Male Breast Cancer Gene Clue (PLUS Cancer Breakthroughs PICTURES)

Scientists conducting the world's largest study of male breast cancer have identified a gene that raises the risk of developing the disease by half.

Findings from the new research suggest that the causes of the disease may differ between women and men.

Male breast cancer is a rare disease that tends to be forgotten but can be just as lethal as its female counterpart. Around 350 men in the UK are diagnosed with the disease each year, compared with 48,000 women.

Breast Cancer Breakthroughs

It was already known that faulty BRCA2 genes are involved in around 10% of cases, a much higher proportion than among women. Changes in the RAD51B gene - which is involved in the repair of damaged DNA - also play a role, according to the new research. They increase the risk of male breast cancer by up to 50%.

Dr Nick Orr, from the Breakthrough Breast Cancer Research Centre at the Institute of Cancer Research in London, said: "This study represents a leap forward in our understanding of male breast cancer.

"It shows that while there are similarities with female breast cancer, the causes of the disease can work differently in men. This raises the possibility of different ways to treat the disease specifically for men."

An international team of scientists screened the genetic code of 823 male breast cancer patients and investigated 447,000 alterations in their DNA.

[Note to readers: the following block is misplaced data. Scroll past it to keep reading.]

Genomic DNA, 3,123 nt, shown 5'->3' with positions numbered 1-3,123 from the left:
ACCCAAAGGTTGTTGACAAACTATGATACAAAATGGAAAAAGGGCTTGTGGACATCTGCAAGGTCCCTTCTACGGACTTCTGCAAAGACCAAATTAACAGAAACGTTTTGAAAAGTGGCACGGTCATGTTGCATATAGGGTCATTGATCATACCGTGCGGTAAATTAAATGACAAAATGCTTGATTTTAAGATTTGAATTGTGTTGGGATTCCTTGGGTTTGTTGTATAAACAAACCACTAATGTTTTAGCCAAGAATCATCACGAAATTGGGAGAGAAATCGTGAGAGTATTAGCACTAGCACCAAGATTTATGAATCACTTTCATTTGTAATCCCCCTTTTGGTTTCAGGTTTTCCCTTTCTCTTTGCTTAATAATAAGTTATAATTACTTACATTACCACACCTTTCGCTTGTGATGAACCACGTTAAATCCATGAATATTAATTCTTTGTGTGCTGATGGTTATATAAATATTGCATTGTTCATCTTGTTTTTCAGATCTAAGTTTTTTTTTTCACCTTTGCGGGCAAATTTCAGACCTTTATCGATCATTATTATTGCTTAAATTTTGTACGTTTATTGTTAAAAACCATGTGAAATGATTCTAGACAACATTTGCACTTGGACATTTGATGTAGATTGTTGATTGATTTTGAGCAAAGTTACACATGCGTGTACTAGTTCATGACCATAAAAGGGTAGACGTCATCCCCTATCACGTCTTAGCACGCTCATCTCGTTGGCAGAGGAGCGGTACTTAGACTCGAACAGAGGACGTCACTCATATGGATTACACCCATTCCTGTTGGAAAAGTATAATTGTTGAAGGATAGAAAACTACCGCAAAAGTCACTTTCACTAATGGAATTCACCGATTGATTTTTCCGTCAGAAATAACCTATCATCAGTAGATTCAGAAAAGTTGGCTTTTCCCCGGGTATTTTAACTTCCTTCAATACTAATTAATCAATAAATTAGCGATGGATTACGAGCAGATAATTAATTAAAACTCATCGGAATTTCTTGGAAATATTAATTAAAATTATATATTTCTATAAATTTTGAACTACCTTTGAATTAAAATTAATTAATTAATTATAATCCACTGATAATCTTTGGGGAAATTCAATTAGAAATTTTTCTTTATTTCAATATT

The study highlighted RAD51B, which when faulty also raises the risk of breast cancer in women. However, different parts of the gene are implicated in men's and women's cancers.

Anthony Swerdlow, co-leader of the Male Breast Cancer Study and Professor of Epidemiology at the Institute of Cancer Research, said: "Male breast cancer is rare, which makes it difficult to study. Through drawing on many hundreds of patients from this country and abroad, we can now start to unravel its causes.

"We will be continuing this research to try to find more genes that raise the risk of male breast cancer, in order to understand better the causes of this disease in men, and in women."

Study participant Andrew Tokely, 47, a horticulturist from Capel St Mary, Suffolk, who learned he had male breast cancer in 2009, said: "When I was diagnosed with breast cancer I didn't even know men could get the disease.

Joining the Male Breast Cancer Study was great because it means I'm doing my bit to help find the causes. I'm glad to be a part of this research which I hope will lead to specific treatments for men in the future."

Dr Orr lead the research reported today in the journal Nature Genetics.